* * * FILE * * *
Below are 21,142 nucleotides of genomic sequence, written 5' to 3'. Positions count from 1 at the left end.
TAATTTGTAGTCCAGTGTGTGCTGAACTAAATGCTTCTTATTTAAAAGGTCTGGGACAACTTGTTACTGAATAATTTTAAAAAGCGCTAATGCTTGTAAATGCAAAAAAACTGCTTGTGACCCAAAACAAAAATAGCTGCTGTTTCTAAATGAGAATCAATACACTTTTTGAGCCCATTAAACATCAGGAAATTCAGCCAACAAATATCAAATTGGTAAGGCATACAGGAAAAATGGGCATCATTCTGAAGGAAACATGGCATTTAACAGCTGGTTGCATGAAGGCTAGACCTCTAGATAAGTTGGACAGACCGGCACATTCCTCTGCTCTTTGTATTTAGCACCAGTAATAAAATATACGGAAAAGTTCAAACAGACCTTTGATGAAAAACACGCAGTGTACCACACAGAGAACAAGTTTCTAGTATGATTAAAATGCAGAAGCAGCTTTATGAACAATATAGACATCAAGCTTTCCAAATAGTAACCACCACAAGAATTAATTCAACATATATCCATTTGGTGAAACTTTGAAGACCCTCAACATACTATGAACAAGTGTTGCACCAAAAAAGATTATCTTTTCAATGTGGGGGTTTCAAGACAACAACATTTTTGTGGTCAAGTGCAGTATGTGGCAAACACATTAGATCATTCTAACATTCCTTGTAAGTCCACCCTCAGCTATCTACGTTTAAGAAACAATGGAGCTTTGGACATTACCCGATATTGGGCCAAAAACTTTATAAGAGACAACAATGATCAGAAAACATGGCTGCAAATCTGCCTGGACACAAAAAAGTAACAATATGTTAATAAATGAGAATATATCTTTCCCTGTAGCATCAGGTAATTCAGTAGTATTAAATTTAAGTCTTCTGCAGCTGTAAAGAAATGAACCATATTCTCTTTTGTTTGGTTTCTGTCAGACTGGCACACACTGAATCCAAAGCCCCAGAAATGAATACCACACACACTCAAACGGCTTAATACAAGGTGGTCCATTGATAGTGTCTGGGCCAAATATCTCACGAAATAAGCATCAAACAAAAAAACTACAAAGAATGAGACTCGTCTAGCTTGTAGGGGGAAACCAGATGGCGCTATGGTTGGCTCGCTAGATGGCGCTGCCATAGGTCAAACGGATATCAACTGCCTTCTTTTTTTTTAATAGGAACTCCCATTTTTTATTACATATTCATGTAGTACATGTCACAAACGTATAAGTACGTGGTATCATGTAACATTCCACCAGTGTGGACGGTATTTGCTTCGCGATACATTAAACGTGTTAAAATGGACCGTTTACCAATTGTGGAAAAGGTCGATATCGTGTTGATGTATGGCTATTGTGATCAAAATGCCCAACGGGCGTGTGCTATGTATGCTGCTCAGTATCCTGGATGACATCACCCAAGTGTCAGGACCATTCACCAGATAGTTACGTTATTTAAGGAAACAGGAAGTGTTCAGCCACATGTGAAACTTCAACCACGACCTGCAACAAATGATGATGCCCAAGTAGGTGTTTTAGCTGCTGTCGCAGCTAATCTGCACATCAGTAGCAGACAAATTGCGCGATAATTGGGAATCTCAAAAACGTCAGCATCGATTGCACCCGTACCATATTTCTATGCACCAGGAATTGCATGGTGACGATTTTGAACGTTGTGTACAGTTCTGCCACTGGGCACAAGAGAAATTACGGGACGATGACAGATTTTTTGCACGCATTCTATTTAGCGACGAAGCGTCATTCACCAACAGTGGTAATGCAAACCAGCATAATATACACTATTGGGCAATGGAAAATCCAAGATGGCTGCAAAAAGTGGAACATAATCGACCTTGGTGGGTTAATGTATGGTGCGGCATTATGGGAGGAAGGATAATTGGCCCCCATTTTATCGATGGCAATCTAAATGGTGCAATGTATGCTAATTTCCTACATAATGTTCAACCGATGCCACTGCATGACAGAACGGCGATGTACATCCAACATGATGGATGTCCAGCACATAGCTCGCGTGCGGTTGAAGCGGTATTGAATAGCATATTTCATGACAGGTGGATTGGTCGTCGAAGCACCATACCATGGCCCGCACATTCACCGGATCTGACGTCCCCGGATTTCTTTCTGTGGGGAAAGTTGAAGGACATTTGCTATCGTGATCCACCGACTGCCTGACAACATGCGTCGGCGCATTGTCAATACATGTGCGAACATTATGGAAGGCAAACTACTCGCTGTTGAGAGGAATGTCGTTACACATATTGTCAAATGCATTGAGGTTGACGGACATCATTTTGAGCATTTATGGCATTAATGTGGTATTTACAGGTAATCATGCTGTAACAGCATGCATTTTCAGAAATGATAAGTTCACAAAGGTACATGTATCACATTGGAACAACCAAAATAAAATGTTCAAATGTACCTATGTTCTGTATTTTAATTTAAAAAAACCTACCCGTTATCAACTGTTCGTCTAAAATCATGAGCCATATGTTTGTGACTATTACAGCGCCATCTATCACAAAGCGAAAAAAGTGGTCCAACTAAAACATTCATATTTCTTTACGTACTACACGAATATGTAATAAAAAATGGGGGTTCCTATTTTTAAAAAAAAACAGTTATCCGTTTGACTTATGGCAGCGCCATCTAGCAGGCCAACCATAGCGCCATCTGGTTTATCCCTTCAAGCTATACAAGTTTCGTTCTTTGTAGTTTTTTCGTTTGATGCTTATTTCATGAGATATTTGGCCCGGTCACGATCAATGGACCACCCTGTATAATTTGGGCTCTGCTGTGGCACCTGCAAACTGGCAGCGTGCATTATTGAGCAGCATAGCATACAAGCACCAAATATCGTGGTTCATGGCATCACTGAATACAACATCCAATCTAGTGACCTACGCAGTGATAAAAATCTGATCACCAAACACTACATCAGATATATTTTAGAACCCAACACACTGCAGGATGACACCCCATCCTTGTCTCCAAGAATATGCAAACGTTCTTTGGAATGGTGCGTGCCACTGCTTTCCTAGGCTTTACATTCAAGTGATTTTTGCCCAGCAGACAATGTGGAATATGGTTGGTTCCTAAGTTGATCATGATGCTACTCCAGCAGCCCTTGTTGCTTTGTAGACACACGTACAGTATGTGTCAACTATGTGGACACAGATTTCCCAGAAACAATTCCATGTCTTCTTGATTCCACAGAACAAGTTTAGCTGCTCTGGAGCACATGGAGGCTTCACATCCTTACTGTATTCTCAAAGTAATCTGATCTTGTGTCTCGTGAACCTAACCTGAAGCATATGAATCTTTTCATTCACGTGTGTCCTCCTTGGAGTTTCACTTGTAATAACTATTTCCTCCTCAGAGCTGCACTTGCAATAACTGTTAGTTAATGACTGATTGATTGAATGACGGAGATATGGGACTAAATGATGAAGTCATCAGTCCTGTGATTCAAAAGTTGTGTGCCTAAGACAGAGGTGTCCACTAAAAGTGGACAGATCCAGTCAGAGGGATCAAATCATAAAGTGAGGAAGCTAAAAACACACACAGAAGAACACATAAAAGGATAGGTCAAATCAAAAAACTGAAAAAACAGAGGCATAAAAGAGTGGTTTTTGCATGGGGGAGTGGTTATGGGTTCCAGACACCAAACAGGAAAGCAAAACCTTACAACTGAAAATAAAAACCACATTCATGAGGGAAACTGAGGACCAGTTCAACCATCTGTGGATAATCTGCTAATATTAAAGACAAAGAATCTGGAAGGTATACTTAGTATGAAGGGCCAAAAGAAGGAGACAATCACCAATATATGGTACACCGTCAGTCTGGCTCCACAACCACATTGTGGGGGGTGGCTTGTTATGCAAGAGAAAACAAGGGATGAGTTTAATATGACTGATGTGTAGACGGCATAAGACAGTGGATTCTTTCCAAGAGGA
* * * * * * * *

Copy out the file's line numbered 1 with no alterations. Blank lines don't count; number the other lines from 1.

Below are 21,142 nucleotides of genomic sequence, written 5' to 3'. Positions count from 1 at the left end.